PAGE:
Legal Questions and Answers for the Horse Community

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By
Rachel Kosmal McCart
     
 
 
Please note that the following information is not intended to be legal advice or to create an attorney client relationship. Before relying on any information, you should contact an attorney licensed to practice in your state. See also BAEN's legal disclaimer. To submit a question for this column, email your question to info@equinelegalsolutions.com. Please identify yourself as well as any other parties involved so that we can be sure to avoid conflicts in interest in answering your question. We will keep all parties? identities confidential. By submitting your inquiry to this column, you grant permission for your inquiry to be published and for your inquiry to be edited for length, grammar or clarity. Due to space limitations, we cannot publish an answer to every question we receive, but we do try to provide an unpublished answer by email or telephone. View previous Q&A's in the Legal Solutions Archives.
 
 
 

Q: My husband and I have a small horse property and keep our 3 horses at home. Eventually, I would like my friend of many years to bring her 2 horses to live here as well. Because she would pay to keep her horses here, would I need to carry all the liability insurance that a boarding stable would? Does is make any difference if she were to pay just the cost of keeping her horse here, and we didn't make any profit?

A: Any time that you are charging someone to use your property, your regular homeowner's insurance probably will not cover your liability associated with that use. However, you should definitely check, as it could save you money if your homeowner's insurance does cover your home boarding situation! Unfortunately, whether you are making a profit or just covering your costs is immaterial when it comes to liability. Even 501(c)(3) non-profit businesses have liability for their actions.

However, because your boarding operation will be extremely small, the price of care, custody and control and general liability insurance will probably be quite affordable. You may wish to build the cost of that insurance into what you are charging for board, as it is an expense that you would not have if you were not boarding someone else's horse. Even though you may be confident that your friend will never sue you, she will have friends over to ride, see the horse, etc. and something could happen to one of those folks.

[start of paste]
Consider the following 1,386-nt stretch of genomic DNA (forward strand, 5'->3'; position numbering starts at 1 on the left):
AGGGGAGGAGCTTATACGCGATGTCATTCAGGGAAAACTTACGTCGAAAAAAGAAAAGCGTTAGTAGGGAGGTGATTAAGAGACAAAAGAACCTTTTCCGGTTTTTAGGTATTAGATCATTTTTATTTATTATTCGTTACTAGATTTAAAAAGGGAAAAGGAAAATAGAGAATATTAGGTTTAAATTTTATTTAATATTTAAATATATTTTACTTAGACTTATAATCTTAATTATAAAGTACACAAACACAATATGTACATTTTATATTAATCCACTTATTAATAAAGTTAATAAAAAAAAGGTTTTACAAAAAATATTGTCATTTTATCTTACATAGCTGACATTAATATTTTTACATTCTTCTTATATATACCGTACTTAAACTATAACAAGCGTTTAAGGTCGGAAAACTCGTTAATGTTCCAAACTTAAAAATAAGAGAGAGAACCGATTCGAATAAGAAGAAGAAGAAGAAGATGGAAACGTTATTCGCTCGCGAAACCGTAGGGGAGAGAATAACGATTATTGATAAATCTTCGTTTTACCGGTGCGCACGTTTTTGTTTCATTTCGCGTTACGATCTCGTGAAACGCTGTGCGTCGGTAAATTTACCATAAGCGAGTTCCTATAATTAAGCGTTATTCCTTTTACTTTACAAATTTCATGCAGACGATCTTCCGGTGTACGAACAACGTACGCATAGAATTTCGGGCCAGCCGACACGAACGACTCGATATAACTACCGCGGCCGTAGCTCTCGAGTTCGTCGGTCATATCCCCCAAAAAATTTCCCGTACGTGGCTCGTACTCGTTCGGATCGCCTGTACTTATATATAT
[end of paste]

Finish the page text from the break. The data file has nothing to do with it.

You may wish to review the insurance page at Equine Legal Solutions for more information on choosing equine insurance products.

In general, I advise my clients to take a belt and suspenders approach to running a horse-related business, no matter how small - have agreements in place to cover the situations you can anticipate and then have insurance to cover the situations you can't anticipate. The first step is to put good quality written agreements in place and make sure they are consistently executed. Even with a close friend, a written agreement that covers the roles and responsibilities in the boarding relationship can go a long way toward preventing misunderstandings, thereby helping to preserve your valuable friendship. I'd also suggest obtaining a liability release for visitors, so that when your friend brings others onto the property, she can have them sign this release. For more information about boarding stable agreements and liability releases, visit Equine Legal Solutions.

 
 
 
About the Author: Rachel Kosmal McCart, the founder of Equine Legal Solutions, is a lifelong horsewoman and experienced lawyer. Equine Legal Solutions, the Legal Counsel with Horse Sense TM , offers a full range of legal services for the horse community, including dispute resolution, customized contracts and risk management assessment.
 
 
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